A NICER approach to genome editing

Off-target mutations resulting from conventional genome editing methods. Due to the mutagenic nature of DNA double-strand break repair, even if the gene mutation is successfully corrected, there is a heightened risk of off-target mutations in areas distinct from the original target of CRISPR/Cas9. Credit: S. Nakada

The gene editing technique CRISPR/Cas9 has allowed researchers to make precise and impactful changes to an organism’s DNA to fix mutations that cause genetic disease. However, the CRISPR/Cas9 method can also result in unintended DNA mutations that may have negative effects. Recently, researchers in Japan have developed a new gene editing technique that is as effective as CRISPR/Cas9 while significantly reducing these unintended mutations.

In a new study published in Nature Communications, researchers led by Osaka University introduced a novel technique called NICER, which is based on the creation of multiple small cuts in single DNA strands by an enzyme called a nickase.

Traditional CRISPR/Cas9 editing uses small pieces of genetic code called guide RNAs and an enzyme called Cas9. The guide RNAs target a specific section of the DNA and the Cas9 enzyme initiates a break in the double-stranded DNA structure at this location. This double-strand break is key for initiating changes to the DNA.

However, cellular repair of double-strand breaks can lead to unintended DNA mutations, as well as the integration of exogenous DNA to the human genome, which raises safety concerns for clinical applications of CRISPR/Cas9 technology. To minimize these unintended mutations, the Osaka University-led research team investigated the use of Cas9 nickase, which creates single-strand breaks or “nicks” in DNA that are typically repaired without causing mutations.

A NICER approach to genome editing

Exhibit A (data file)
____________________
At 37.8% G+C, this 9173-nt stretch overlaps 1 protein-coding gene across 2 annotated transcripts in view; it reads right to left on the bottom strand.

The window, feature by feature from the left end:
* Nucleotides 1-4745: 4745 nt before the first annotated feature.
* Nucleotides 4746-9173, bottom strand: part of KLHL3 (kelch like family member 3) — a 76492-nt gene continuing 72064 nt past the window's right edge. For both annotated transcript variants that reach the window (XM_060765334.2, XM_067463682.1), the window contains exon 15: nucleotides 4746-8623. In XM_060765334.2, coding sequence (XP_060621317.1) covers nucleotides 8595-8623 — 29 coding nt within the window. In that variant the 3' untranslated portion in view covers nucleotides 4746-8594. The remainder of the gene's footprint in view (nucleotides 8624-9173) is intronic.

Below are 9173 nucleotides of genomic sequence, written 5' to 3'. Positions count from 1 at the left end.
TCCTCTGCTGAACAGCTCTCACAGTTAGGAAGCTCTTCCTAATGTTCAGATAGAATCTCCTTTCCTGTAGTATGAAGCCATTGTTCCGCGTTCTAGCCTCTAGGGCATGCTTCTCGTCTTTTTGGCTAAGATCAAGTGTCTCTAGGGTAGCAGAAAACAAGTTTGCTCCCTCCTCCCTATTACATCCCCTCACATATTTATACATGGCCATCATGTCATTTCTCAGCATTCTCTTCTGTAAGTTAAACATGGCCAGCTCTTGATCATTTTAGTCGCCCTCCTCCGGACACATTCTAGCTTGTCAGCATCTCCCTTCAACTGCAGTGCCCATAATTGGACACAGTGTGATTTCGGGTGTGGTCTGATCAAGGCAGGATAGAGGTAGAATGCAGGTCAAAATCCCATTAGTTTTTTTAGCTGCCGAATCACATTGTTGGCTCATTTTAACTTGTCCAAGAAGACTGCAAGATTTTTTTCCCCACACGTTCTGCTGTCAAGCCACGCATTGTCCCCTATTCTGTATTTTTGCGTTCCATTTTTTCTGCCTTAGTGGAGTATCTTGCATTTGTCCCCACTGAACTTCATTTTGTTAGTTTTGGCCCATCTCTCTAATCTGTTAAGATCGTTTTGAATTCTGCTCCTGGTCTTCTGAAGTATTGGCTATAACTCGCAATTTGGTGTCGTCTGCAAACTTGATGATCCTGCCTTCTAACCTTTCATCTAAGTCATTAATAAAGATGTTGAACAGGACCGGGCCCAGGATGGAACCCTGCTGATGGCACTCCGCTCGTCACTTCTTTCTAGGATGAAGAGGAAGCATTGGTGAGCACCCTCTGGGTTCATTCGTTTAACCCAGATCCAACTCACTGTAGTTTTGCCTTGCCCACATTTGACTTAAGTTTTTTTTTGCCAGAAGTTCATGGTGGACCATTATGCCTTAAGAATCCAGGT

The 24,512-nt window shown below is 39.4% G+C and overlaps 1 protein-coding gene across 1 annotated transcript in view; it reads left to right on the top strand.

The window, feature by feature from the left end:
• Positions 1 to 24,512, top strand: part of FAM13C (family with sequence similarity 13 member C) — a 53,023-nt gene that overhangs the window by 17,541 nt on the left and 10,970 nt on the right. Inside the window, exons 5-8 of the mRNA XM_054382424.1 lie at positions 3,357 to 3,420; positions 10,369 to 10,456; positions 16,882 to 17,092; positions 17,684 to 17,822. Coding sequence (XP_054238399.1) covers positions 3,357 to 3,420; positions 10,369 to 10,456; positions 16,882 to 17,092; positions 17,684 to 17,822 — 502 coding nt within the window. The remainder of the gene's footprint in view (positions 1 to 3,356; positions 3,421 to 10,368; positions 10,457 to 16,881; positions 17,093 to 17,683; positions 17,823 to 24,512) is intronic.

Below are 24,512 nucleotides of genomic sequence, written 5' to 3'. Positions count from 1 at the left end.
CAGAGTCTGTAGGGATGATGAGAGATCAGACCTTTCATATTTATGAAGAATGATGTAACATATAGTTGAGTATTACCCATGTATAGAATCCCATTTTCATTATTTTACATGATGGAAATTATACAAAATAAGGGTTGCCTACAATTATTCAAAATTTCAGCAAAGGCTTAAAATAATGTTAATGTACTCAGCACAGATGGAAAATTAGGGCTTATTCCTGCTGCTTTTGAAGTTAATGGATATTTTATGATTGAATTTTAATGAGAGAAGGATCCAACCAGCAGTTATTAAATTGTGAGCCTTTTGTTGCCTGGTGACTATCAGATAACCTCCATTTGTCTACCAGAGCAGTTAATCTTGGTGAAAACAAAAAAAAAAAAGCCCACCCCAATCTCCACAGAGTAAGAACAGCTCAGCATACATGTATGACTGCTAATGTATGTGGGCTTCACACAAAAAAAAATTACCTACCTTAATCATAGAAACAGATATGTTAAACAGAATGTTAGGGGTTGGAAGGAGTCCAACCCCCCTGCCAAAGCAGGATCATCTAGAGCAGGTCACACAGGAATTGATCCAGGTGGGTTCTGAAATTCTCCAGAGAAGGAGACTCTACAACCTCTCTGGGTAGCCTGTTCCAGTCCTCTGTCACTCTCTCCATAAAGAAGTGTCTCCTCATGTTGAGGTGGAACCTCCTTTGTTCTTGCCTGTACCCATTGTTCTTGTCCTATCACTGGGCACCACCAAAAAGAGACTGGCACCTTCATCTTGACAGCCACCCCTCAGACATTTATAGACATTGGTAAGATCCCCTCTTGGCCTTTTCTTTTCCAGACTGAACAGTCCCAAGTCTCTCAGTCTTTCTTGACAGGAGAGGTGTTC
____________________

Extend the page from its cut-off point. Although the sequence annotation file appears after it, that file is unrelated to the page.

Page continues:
Genome editing using the Cas9 mutant, nickase. Nickase induces single-strand breaks (nicks) instead of DNA double-strand breaks. Nicks are typically repaired without causing mutations. Hence, even if nicks appear at sites different from nickase’s original target, new gene mutations are seldom seen at these locations. This approach allows for precise gene correction with minimal off-target mutations. Credit: S. Nakada

“Each chromosome in the genome has a ‘homologous’ copy,” says lead author of the study Akiko Tomita. “Using the NICER technique, heterozygous mutations—in which a mutation appears in one chromosome but not its homologous copy—are repaired using the unmutated homologous chromosome as a template.”

For their initial experiments, the research team used human lymphoblast cells with a known heterozygous mutation in a gene called TK1. When these cells were treated with nickase to induce a single cut in the TK1 region, TK1 activity was recovered at a low rate. However, when the nickase induced multiple nicks in this region on both homologous chromosomes, gene correction efficiency was enhanced approximately seventeen-fold via activation of a cellular repair mechanism.

A NICER approach to genome editing
Schematic of the NICER gene editing method. A nick is made near the mutation (and is exclusive to the mutant allele). Merely introducing a nick close to the mutation instigates homologous recombination between homologous chromosomes but at a very low rate. However, when one or two additional nicks are made to both alleles, the gene correction efficiency through interhomolog homologous recombination sees a significant boost. Credit: S. Nakada

“Further genomic analysis showed that the NICER technique rarely induced off-target mutations,” says senior author Shinichiro Nakada. “We were also pleased to find that NICER was able to restore the expression of disease-causing genes in cells derived from genetic diseases involving compound heterozygous mutations.”

Because the NICER method does not involve DNA double-strand breaks or the use of exogenous DNA, this technique appears to be a safe alternative to conventional CRISPR/Cas9 methods. NICER may represent a novel approach for the treatment of genetic diseases caused by heterozygous mutations.

More information:
Inducing multiple nicks promotes interhomolog homologous recombination to correct heterozygous mutations in somatic cells, Nature Communications (2023). DOI: 10.1038/s41467-023-41048-5

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Osaka University


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A NICER approach to genome editing (2023, September 15)
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